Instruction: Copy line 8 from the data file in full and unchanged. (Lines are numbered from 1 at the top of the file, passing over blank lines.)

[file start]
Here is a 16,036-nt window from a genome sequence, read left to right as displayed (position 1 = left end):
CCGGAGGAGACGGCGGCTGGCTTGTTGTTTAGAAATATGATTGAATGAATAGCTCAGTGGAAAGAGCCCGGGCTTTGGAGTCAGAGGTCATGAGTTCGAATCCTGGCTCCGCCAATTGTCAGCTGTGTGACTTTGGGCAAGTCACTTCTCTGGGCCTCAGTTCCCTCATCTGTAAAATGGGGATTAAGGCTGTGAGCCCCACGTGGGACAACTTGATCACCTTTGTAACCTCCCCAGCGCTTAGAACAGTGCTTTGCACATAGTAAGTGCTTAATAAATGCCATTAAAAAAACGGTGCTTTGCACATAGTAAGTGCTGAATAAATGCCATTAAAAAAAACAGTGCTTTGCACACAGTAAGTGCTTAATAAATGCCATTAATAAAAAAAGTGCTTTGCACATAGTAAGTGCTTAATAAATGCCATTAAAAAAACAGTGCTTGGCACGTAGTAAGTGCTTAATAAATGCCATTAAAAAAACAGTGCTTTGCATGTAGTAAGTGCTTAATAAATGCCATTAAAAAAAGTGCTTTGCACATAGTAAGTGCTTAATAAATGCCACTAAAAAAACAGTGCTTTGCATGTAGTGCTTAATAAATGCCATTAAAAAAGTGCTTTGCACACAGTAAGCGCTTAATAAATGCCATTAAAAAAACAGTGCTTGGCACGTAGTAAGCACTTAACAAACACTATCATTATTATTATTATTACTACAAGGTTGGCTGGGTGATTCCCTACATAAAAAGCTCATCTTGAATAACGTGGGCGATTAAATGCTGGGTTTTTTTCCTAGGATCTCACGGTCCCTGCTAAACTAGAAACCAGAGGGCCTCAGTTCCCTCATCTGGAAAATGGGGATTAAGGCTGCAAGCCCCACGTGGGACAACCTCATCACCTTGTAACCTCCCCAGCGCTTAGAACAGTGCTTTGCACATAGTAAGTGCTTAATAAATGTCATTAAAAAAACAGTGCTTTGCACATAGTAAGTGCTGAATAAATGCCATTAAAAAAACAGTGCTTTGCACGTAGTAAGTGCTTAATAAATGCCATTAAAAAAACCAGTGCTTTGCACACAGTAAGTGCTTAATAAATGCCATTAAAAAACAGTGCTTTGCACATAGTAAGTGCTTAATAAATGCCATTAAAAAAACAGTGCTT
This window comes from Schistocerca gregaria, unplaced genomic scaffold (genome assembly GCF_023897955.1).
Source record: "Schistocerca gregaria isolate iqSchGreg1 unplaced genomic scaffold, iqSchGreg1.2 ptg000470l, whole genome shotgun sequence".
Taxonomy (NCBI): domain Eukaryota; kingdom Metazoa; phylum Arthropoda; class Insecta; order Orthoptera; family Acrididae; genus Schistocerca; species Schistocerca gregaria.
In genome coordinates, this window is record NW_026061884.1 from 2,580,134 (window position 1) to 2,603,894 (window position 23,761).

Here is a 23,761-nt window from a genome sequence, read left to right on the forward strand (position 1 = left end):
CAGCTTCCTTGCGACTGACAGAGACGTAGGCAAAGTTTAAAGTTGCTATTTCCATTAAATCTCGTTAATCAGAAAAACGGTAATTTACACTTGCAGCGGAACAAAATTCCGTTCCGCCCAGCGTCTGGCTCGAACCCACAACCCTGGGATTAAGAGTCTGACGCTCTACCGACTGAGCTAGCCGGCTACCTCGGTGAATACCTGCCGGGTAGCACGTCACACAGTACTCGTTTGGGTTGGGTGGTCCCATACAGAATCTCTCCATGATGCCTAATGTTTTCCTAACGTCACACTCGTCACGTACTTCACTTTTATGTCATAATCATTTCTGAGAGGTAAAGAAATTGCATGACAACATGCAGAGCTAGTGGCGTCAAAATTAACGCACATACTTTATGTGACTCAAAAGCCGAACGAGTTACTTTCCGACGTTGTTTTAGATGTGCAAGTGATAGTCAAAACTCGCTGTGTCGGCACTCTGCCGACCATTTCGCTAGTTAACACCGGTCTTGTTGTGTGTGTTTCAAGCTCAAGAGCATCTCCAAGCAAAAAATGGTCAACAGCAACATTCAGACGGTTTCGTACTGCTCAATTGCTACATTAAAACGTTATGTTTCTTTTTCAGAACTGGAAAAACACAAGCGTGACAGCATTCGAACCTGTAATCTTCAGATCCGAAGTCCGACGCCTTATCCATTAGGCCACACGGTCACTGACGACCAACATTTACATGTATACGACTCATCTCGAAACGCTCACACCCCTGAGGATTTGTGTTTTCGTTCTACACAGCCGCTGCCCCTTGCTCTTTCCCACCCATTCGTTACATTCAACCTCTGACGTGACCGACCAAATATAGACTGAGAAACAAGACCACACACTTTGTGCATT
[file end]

CAGCTTCCTTGCGACTGACAGAGACGTAGGCAAAGTTTAAAGTTGCTATTTCCATTAAATCTCGTTAATCAGAAAAACGGTAATTTACACTTGCAGCGGAACAAAATTCCGTTCCGCCCAGCGTCTGGCTCGAACCCACAACCCTGGGATTAAGAGTCTGACGCTCTACCGACTGAGCTAGCCGGCTACCTCGGTGAATACCTGCCGGGTAGCACGTCACACAGTACTCGTTTGGGTTGGGTGGTCCCATACAGAATCTCTCCATGATGCCTAATGTTTTCCTAACGTCACACTCGTCACGTACTTCACTTTTATGTCATAATCATTTCTGAGAGGTAAAGAAATTGCATGACAACATGCAGAGCTAGTGGCGTCAAAATTAACGCACATACTTTATGTGACTCAAAAGCCGAACGAGTTACTTTCCGACGTTGTTTTAGATGTGCAAGTGATAGTCAAAACTCGCTGTGTCGGCACTCTGCCGACCATTTCGCTAGTTAACACCGGTCTTGTTGTGTGTGTTTCAAGCTCAAGAGCATCTCCAAGCAAAAAATGGTCAACAGCAACATTCAGACGGTTTCGTACTGCTCAATTGCTACATTAAAACGTTATGTTTCTTTTTCAGAACTGGAAAAACACAAGCGTGACAGCATTCGAACCTGTAATCTTCAGATCCGAAGTCCGACGCCTTATCCATTAGGCCACACGGTCACTGACGACCAACATTTACATGTATACGACTCATCTCGAAACGCTCACACCCCTGAGGATTTGTGTTTTCGTTCTACACAGCCGCTGCCCCTTGCTCTTTCCCACCCATTCGTTACATTCAACCTCTGACGTGACCGACCAAATATAGACTGAGAAACAAGACCACACACTTTGTGCATT